She admitted models are sometimes scared on the shoots but said Steppan is a friendly giant and no one has ever been harmed.

    Pic by Olga Barantseva/Caters News - (Pictured: Steppan the friendly bear poses with a model.) - Bloggers have been slammed for posing with a giant tamebearto get the ultimate social media shots. Instagram-famous domesticated RussianbearSteppan lives on a sprawling Moscow property with his owners Svetlana and Yuriy Panteleenko. In recent years the 26-year-old, 350kgbearhas become a social media icon with legions of followers flocking and models using him to boost their own fanbase and is now rarely seen without a bevy of beauties. The trend has been criticised, with animal rights advocates warning so much human contact could be inappropriate. But Svetlana and Yurij insist they saved thebearand he has a much better quality of life than at a zoo or circus. Svetlana, a professional animal trainer, said: We actually saved thisbear. He had no chance to be reintroduced to the wild and he was facing the zoo or the circus. Or worse, falling into the hands of cruel people who dont know what to do with him. Yuriy added: People have plenty to say about cruelty when they see photographs. But we ask these people what they are doing to help the animals. Adopting homeless cat or dogs? Its always easy to give recommendations than to do anything themselves. At the same time they eat meat, wear leather cloths and do hundreds of other things that harm the natural world. No one thinks about how nature is affected from the use of petrol, excavating of ore products and deforestation. So instead of saying were cruel, how about doing something yourself to help, like switching your TV off and saving electricity. You will save oil, gas, wood and probably somebears. Photographer Olga Barantseva, who snapped the shoots over the past year, said she was honoured to put Steppan on the world stage. She admitted models are sometimes scared on the shoots but said Steppan is a friendly giant and no one has ever been harmed. SEE CATERS COPY.
    (Picture: Olga Barantseva/Caters News)

    She said the shoots are inspired by Russian fairytales and she hopes to illustrate through them that humans and animals can live in perfect harmony.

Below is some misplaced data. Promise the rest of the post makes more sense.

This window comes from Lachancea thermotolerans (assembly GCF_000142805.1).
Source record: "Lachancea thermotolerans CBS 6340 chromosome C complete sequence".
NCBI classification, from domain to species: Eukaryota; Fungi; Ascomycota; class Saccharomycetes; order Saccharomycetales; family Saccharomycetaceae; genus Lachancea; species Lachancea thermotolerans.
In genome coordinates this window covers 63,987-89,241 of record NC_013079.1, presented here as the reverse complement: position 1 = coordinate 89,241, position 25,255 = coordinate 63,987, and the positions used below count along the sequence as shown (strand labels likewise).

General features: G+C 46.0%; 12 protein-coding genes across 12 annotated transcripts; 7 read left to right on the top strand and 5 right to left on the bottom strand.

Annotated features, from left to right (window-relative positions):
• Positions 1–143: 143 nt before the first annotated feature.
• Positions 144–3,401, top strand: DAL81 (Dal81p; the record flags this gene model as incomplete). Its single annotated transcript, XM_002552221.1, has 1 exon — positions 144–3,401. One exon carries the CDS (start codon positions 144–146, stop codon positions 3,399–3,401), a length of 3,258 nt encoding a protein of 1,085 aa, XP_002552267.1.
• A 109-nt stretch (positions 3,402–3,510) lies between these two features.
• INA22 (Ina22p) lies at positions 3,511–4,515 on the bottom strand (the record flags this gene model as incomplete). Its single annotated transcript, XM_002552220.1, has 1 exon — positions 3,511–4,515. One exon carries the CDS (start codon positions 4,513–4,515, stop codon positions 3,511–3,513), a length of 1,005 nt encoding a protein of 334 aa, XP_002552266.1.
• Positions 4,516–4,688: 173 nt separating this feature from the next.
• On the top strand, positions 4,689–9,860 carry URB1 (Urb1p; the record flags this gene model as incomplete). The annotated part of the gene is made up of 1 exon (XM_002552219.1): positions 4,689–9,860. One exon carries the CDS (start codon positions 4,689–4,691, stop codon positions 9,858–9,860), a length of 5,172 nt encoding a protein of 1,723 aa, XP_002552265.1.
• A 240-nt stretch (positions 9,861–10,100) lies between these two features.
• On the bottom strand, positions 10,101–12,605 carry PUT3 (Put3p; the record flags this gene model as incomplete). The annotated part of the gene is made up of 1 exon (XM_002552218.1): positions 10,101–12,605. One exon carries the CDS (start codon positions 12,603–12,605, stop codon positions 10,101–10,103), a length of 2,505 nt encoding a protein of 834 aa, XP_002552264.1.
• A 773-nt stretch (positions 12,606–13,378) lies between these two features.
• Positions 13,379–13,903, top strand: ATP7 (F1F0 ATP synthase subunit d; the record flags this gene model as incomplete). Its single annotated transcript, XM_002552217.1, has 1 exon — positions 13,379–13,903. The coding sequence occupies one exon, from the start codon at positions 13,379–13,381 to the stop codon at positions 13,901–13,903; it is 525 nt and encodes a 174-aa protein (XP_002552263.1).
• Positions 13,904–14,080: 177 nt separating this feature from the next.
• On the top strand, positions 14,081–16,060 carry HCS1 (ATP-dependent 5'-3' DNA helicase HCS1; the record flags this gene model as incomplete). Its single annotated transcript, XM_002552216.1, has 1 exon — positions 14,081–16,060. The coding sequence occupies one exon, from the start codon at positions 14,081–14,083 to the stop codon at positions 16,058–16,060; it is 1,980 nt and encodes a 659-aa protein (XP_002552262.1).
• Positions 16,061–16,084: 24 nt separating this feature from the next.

Olga said: ‘Thanks to the media the bear became a star and now many people around the world want to fly to Moscow for photographs with the bear.

    ‘I have already shot people from Japan, China, Thailand, Austria Switzerland, Mexica and India.

    ‘He is really friendly and loves hugging, for instance. People often compare him with a very big dog. His owners did all they could to help him grow friendly.

    Pic by Olga Barantseva/Caters News - (Pictured: Steppan the friendly bear poses with a model.) - Bloggers have been slammed for posing with a giant tamebearto get the ultimate social media shots. Instagram-famous domesticated RussianbearSteppan lives on a sprawling Moscow property with his owners Svetlana and Yuriy Panteleenko. In recent years the 26-year-old, 350kgbearhas become a social media icon with legions of followers flocking and models using him to boost their own fanbase and is now rarely seen without a bevy of beauties. The trend has been criticised, with animal rights advocates warning so much human contact could be inappropriate. But Svetlana and Yurij insist they saved thebearand he has a much better quality of life than at a zoo or circus. Svetlana, a professional animal trainer, said: We actually saved thisbear. He had no chance to be reintroduced to the wild and he was facing the zoo or the circus. Or worse, falling into the hands of cruel people who dont know what to do with him. Yuriy added: People have plenty to say about cruelty when they see photographs. But we ask these people what they are doing to help the animals. Adopting homeless cat or dogs? Its always easy to give recommendations than to do anything themselves. At the same time they eat meat, wear leather cloths and do hundreds of other things that harm the natural world. No one thinks about how nature is affected from the use of petrol, excavating of ore products and deforestation. So instead of saying were cruel, how about doing something yourself to help, like switching your TV off and saving electricity. You will save oil, gas, wood and probably somebears. Photographer Olga Barantseva, who snapped the shoots over the past year, said she was honoured to put Steppan on the world stage. She admitted models are sometimes scared on the shoots but said Steppan is a friendly giant and no one has ever been harmed. SEE CATERS COPY.
    (Picture: Olga Barantseva/Caters News)

    But Georgie Dolphin, Humane Society International’s Program Manager for Animal Welfare in Australia, suggested it was time animals stopped being made to entertain humans.